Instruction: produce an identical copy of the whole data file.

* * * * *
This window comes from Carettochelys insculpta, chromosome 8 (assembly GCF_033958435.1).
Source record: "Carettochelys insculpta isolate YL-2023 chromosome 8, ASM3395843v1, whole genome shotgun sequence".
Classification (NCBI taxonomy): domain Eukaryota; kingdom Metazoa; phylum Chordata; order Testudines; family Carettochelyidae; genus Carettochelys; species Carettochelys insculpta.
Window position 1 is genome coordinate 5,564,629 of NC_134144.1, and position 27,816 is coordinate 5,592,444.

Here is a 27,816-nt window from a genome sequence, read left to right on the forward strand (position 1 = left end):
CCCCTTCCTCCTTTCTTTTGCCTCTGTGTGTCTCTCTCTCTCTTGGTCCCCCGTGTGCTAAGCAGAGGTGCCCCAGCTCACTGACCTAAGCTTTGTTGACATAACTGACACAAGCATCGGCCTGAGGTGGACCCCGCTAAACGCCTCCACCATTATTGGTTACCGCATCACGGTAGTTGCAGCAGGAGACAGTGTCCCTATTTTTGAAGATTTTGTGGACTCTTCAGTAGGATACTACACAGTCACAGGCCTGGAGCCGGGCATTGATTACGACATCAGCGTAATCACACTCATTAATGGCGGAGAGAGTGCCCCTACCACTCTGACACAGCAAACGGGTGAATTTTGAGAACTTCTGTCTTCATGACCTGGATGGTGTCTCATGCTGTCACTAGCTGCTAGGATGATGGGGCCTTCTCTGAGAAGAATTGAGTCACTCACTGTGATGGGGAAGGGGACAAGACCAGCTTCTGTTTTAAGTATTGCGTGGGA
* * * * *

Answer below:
This window comes from Carettochelys insculpta, chromosome 8 (assembly GCF_033958435.1).
Source record: "Carettochelys insculpta isolate YL-2023 chromosome 8, ASM3395843v1, whole genome shotgun sequence".
Classification (NCBI taxonomy): domain Eukaryota; kingdom Metazoa; phylum Chordata; order Testudines; family Carettochelyidae; genus Carettochelys; species Carettochelys insculpta.
Window position 1 is genome coordinate 5,564,629 of NC_134144.1, and position 27,816 is coordinate 5,592,444.

Here is a 27,816-nt window from a genome sequence, read left to right on the forward strand (position 1 = left end):
CCCCTTCCTCCTTTCTTTTGCCTCTGTGTGTCTCTCTCTCTCTTGGTCCCCCGTGTGCTAAGCAGAGGTGCCCCAGCTCACTGACCTAAGCTTTGTTGACATAACTGACACAAGCATCGGCCTGAGGTGGACCCCGCTAAACGCCTCCACCATTATTGGTTACCGCATCACGGTAGTTGCAGCAGGAGACAGTGTCCCTATTTTTGAAGATTTTGTGGACTCTTCAGTAGGATACTACACAGTCACAGGCCTGGAGCCGGGCATTGATTACGACATCAGCGTAATCACACTCATTAATGGCGGAGAGAGTGCCCCTACCACTCTGACACAGCAAACGGGTGAATTTTGAGAACTTCTGTCTTCATGACCTGGATGGTGTCTCATGCTGTCACTAGCTGCTAGGATGATGGGGCCTTCTCTGAGAAGAATTGAGTCACTCACTGTGATGGGGAAGGGGACAAGACCAGCTTCTGTTTTAAGTATTGCGTGGGA